I began my career at a time when the business world was much more male-dominated than it is today, and I surmounted a lot of obstacles on my own. I want to pass the lessons I learned on to rising female leaders so they can spend their time and energy learning new lessons and breaking new barriers. After all, that’s what equity in ‘diversity, equity, and inclusion’ (DEI) is all about: helping others access opportunities so that equality can eventually be achieved.
Here are eight insights from my book “Strong Suit: Leadership Success Secrets From Women on Top“ that will help young women take their first steps into the workforce with confidence:
Your past helps mold who you are — but it doesn’t have to define what you can accomplish.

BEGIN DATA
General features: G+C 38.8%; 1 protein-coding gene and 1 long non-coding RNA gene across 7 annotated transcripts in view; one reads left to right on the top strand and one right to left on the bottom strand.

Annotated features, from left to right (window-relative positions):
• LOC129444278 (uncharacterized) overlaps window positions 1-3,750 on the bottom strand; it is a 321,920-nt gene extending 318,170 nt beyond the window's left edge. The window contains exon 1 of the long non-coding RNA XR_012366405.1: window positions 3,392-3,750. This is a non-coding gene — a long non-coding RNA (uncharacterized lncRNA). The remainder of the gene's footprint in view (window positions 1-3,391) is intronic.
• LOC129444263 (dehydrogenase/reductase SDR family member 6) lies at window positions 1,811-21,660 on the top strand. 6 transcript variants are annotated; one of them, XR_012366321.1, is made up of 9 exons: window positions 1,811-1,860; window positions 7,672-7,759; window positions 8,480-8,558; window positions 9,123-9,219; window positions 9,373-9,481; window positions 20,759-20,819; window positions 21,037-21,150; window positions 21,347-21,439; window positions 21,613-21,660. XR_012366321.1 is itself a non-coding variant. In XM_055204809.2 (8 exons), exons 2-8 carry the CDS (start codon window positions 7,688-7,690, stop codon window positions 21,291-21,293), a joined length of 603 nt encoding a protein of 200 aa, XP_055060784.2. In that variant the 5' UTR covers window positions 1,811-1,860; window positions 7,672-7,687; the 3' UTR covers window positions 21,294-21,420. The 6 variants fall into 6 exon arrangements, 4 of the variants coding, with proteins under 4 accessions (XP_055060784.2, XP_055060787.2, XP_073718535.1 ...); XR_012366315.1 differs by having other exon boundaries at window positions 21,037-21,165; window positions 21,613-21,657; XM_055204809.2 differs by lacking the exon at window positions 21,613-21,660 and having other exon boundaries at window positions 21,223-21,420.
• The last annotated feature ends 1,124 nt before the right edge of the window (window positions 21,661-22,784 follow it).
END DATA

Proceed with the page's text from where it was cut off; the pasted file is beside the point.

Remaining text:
We all learn lessons and pick up traits — both positive and negative — from our parents and other formative figures. Their expectations and opinions of us help shape our trajectories. Most of us were probably told, “You can do anything you set your mind to,” but we may have also absorbed negative lessons (either explicit or implied) about women’s roles and our own capabilities.
Ultimately, your background does not determine whether you can make it to the top. This is something a lot of us know in theory, but have trouble internalizing. We carry limiting — and inaccurate — assumptions about what we have to offer and what our place in the world should be. Try to identify these beliefs and use them as a springboard for positive action.